When news of the new proposals emerged last weekend, the game was quickly split – with Rory McIlroy and Tiger Woods among those most in favour and Keegan Bradley leading the faction labelling the plans as “monstrous”.

golf ball roll back

Golf ball roll back: How will the test be carried out and what will it mean for existing golf balls?

The governing bodies said research showed an average swing speed of 93mph for male golfers and 72mph for female players.

They added a significant portion of golf balls currently on the market, “and more than 30 per cent of all golf ball models submitted for conformance across the game”, were expected to remain conforming once the changes had been applied.

The R&A and USGA also reported they would expand the testing approach to better detect ‘driver creep’, which can result in them exceeding legal limits, and added they would “continue to monitor drivers and explore possible additional options related to distance.

“Specifically, we will research the forgiveness of drivers and how they perform with off-centre hits”.

On the specifics of what is coming, they said: “The revised ball testing conditions will be as follows: 125mph clubhead speed (equivalent to 183mph ball speed); spin rate of 2220 rpm and a launch angle of 11 degrees.

“The current conditions, which were established 20 years ago, are set at 120mph (equivalent to 176mph ball speed), 2520rpm with a 10-degree launch angle.

“The revised conditions are based on analysis of data from the worldwide tours and the game over several years and are intended to ensure that the ODS (whose limit will remain unchanged at 317 yards with a 3-yard tolerance) continues to represent the ability of the game’s longest hitters.

“An analysis of ball speeds among golf’s longest hitters in 2023 shows that the fastest ten players had an average ball speed of 186mph, while the average ball speed of the fastest 25 was 183.4mph (the very fastest averaged 190mph).”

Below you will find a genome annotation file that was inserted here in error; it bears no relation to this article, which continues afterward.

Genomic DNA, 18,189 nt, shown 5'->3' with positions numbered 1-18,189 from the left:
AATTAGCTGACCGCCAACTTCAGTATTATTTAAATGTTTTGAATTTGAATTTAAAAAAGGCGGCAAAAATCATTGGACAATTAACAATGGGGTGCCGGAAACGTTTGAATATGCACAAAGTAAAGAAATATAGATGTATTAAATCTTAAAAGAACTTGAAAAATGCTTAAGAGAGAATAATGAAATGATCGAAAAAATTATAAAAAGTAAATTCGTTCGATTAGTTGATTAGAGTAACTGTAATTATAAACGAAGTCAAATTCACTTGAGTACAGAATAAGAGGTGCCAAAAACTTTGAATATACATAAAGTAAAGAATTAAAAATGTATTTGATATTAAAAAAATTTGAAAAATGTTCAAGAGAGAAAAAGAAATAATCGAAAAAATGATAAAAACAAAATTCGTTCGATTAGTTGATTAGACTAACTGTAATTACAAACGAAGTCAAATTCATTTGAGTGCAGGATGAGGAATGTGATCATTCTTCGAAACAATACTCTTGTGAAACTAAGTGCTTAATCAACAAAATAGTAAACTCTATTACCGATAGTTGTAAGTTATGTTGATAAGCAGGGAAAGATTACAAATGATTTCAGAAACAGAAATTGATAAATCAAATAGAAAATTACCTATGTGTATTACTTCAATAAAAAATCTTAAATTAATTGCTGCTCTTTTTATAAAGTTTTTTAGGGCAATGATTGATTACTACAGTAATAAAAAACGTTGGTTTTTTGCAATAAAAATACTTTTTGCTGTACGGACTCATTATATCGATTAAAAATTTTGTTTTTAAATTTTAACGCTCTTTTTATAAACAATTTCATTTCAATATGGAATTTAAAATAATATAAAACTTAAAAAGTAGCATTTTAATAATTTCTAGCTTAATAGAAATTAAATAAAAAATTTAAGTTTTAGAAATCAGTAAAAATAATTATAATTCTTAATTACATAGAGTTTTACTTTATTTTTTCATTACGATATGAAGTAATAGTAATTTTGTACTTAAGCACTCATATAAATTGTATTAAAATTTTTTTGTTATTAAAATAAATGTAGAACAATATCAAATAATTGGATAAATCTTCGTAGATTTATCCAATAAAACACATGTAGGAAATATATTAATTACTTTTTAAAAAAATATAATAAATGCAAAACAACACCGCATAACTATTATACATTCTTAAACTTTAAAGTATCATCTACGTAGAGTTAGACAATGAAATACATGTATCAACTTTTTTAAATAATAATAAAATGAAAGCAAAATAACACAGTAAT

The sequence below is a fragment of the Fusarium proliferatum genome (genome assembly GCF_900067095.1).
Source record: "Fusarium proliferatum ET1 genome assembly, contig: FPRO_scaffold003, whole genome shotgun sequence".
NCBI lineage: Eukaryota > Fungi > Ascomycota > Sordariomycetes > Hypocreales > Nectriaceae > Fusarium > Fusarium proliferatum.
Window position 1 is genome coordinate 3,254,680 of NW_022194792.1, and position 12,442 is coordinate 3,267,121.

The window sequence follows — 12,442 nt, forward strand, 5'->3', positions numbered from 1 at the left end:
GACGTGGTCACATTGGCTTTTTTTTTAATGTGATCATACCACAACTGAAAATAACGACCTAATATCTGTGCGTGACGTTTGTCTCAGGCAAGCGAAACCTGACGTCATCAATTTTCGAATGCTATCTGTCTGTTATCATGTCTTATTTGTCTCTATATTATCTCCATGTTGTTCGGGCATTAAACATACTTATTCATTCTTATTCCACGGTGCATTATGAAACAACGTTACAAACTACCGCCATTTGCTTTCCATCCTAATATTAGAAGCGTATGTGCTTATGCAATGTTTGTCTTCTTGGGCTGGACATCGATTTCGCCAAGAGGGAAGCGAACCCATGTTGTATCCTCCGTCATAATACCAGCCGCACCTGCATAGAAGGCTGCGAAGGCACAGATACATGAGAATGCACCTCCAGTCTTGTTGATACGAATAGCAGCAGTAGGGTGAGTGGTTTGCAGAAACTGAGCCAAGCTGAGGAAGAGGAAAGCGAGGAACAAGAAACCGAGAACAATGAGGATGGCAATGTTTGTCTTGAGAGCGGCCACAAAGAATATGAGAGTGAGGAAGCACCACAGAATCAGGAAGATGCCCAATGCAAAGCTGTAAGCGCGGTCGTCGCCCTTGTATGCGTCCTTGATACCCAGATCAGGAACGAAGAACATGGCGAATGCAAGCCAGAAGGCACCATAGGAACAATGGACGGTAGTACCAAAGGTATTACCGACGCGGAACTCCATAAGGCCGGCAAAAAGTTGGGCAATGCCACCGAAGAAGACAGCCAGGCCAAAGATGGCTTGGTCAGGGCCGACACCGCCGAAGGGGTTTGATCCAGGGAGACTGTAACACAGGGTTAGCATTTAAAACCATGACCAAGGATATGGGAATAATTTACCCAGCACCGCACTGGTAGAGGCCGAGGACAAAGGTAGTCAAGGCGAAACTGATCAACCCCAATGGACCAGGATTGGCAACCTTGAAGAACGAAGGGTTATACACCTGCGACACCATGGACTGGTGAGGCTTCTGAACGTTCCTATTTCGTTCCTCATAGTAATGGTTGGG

Now have your say

What do you think of the R&A and USGA’s golf ball roll back announcement? Will it make any difference to your game? Let me know with a comment on X.

Steve Carroll

Steve Carroll

A journalist for 25 years, Steve has been immersed in club golf for almost as long. A former club captain, he has passed the Level 3 Rules of Golf exam with distinction having attended the R&A's prestigious Tournament Administrators and Referees Seminar.

Steve has officiated at a host of high-profile tournaments, including Open Regional Qualifying, PGA Fourball Championship, English Men's Senior Amateur, and the North of England Amateur Championship. In 2023, he made his international debut as part of the team that refereed England vs Switzerland U16 girls.

A part of NCG's Top 100s panel, Steve has a particular love of links golf and is frantically trying to restore his single-figure handicap. He currently floats at around 11.

Steve plays at Close House, in Newcastle, and York GC, where he is a member of the club's matches and competitions committee and referees the annual 36-hole scratch York Rose Bowl.

Having studied history at Newcastle University, he became a journalist having passed his NTCJ exams at Darlington College of Technology.

What's in Steve's bag: TaylorMade Stealth 2 driver, 3-wood, and hybrids; TaylorMade Stealth 2 irons; TaylorMade Hi-Toe, Ping ChipR, Sik Putter.